CEOs tap social media's communications potential
The traditional command-and-control style of leadership is fading while openness and employee empowerment is on the rise in executive suites around the world.
A recent survey of chief executive officers by IBM found companies that outperform the competition are also the most likely to have leaders who cultivate the collective intelligence of their employees and champion the use of social media.
The study's authors interviewed more than 1,700 chief executive officers from 64 countries, including Canada.
One notable shift in management thinking is the emphasis CEOs place on keeping up with changes in technology, said Pierre Morin, partner in global business services at IBM Canada. When the CEOs were asked what external force will affect their organization the most over the next three to five years, technology was No. 1 for almost all. When the same question had been asked in four previous surveys dating back to 2004, the top answer each time was economic and market factors.
Another significant change is an increased emphasis on employees. The CEOs identified as one of their priorities the development of strategies to keep employees creative and flexible in a fast-changing business environment.
To accomplish that, the corporate leaders identified a number of possible actions:
Creating unconventional teams by intentionally mixing specialties and expertise so that employees will have experience with a diverse range of people from different backgrounds and mindsets.
Encouraging experiential learning by broadening the range of situations and experiences employees encounter in their daily work.
Encouraging employees to develop diverse and extensive networks of contacts, which is becoming increasingly easy through social media.
While social media is the least utilized of all communication methods CEOs use today, it stands to become the No. 2 organizational engagement method within the next five years, a close second to face-to-face interactions, the study found.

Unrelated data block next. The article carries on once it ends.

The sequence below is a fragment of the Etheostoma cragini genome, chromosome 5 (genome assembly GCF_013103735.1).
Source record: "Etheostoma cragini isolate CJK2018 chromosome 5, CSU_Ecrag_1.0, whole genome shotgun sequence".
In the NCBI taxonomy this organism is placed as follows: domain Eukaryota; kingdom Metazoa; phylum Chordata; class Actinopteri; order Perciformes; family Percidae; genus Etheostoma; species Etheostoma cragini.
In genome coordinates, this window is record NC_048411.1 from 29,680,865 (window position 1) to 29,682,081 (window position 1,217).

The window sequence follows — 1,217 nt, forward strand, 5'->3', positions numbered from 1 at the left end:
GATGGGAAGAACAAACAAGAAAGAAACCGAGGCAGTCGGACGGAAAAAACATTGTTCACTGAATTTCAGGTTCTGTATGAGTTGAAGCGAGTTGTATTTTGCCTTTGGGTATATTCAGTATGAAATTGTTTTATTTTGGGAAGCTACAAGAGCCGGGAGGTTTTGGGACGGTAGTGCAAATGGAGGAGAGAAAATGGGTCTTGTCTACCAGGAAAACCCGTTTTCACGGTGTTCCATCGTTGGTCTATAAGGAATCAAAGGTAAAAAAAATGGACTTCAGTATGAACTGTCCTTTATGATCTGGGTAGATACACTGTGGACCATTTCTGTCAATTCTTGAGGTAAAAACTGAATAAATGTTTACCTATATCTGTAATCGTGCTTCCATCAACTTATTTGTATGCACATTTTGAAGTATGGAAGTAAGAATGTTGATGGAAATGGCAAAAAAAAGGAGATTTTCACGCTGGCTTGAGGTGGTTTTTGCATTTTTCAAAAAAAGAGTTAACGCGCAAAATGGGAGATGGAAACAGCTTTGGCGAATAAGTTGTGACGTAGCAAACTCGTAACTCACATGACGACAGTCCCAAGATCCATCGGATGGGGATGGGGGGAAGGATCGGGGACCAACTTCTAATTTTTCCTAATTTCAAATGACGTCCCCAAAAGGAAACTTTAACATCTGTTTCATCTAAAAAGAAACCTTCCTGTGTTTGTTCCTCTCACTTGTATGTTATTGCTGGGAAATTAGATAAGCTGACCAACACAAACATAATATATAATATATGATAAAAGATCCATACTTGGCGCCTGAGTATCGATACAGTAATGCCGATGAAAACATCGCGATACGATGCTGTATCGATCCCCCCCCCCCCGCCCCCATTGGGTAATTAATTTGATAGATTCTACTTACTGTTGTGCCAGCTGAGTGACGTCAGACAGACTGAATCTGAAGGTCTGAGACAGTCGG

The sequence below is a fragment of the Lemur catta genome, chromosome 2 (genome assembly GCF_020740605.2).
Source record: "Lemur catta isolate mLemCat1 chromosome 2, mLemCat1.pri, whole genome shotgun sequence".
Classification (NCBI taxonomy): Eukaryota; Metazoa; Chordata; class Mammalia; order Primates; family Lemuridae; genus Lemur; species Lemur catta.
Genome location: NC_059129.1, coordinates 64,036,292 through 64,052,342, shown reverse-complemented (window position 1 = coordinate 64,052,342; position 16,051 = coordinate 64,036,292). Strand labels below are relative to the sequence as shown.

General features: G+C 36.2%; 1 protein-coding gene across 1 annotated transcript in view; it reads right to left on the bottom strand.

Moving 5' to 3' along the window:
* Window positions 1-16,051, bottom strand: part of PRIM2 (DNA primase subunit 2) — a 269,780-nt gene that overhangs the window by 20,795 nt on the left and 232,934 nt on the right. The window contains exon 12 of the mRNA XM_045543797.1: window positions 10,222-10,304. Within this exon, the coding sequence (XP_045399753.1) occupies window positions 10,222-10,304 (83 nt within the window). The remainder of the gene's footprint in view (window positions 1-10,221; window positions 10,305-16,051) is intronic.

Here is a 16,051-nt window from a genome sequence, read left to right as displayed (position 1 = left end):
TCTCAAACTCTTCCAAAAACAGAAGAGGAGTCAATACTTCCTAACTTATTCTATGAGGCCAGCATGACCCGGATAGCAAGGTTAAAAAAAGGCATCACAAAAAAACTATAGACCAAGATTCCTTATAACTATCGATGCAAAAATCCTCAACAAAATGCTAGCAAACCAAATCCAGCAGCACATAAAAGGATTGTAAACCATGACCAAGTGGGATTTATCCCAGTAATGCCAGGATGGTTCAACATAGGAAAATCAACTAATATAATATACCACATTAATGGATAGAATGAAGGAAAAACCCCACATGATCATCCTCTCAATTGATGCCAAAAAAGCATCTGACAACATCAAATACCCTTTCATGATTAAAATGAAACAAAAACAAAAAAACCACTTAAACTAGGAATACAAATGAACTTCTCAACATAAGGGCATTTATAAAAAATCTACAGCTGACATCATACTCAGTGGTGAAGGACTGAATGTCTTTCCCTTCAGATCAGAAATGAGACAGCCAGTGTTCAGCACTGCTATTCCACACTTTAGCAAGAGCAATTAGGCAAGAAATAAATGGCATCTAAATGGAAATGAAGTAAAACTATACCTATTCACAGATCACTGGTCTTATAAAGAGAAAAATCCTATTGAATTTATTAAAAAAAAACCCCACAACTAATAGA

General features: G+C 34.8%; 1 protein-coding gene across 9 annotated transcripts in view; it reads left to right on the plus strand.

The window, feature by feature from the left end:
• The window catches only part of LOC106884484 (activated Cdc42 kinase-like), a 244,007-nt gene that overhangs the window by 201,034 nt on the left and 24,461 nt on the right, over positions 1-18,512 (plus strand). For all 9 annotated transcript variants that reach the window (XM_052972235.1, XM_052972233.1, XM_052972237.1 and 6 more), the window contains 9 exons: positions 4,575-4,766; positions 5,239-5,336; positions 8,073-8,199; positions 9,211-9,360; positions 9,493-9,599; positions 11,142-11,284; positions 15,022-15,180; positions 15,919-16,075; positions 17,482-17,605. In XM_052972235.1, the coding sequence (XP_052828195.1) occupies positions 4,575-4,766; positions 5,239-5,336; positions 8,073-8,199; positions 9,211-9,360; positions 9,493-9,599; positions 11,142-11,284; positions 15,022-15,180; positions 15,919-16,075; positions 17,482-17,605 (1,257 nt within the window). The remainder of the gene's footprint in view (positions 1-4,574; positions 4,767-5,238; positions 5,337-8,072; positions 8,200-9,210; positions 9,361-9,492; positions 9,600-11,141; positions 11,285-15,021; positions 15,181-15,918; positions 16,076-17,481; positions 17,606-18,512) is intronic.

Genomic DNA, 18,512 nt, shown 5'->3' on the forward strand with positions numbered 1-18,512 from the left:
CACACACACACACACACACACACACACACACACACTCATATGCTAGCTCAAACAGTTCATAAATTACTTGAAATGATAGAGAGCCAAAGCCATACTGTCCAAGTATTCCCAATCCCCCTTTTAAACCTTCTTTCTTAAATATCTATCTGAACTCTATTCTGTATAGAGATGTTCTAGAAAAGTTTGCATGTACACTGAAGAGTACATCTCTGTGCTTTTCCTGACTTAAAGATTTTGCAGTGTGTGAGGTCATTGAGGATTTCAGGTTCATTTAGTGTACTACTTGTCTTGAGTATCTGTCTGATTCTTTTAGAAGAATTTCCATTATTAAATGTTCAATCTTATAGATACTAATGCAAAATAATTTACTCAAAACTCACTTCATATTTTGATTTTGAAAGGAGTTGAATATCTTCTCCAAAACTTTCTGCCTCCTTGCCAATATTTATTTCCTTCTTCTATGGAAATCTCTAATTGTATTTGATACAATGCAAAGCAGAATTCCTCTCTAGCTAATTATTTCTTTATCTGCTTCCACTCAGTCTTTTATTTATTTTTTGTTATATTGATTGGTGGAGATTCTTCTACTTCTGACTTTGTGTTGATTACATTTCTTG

To forge closer connections with customers, partners and a new generation of employees in the future, CEOs said they will be shifting their focus from e-mail and the phone as primary communication vehicles to social networks. While just 16 per cent of CEOs said they are using social business platforms to connect with individuals, 57 per cent said they expect to use them as primary communications channels within the next three to five years.
Canadian CEOs also appear to be more open to outside collaboration with suppliers, clients, and other companies than CEOs in any other country. While the study didn't explore why, the study team has a hypothesis that as a small market, Canadian companies need to be more open to external collaboration, Mr. Morin said. But in fact, collaboration is on the rise everywhere, with 67 per cent worldwide saying they plan more partnerships outside the firm and just 4 per cent saying they intend to do everything in-house.
Believe technology will have the most impact on the company's future.
Plan to establish more external partnerships.
Chose ethics and values as a major factor in getting best work from employees.
Plan to use technology to encourage more teamwork.
Chose work-life balance as a factor in getting best performance.
Source: IBM survey Leading Through Connections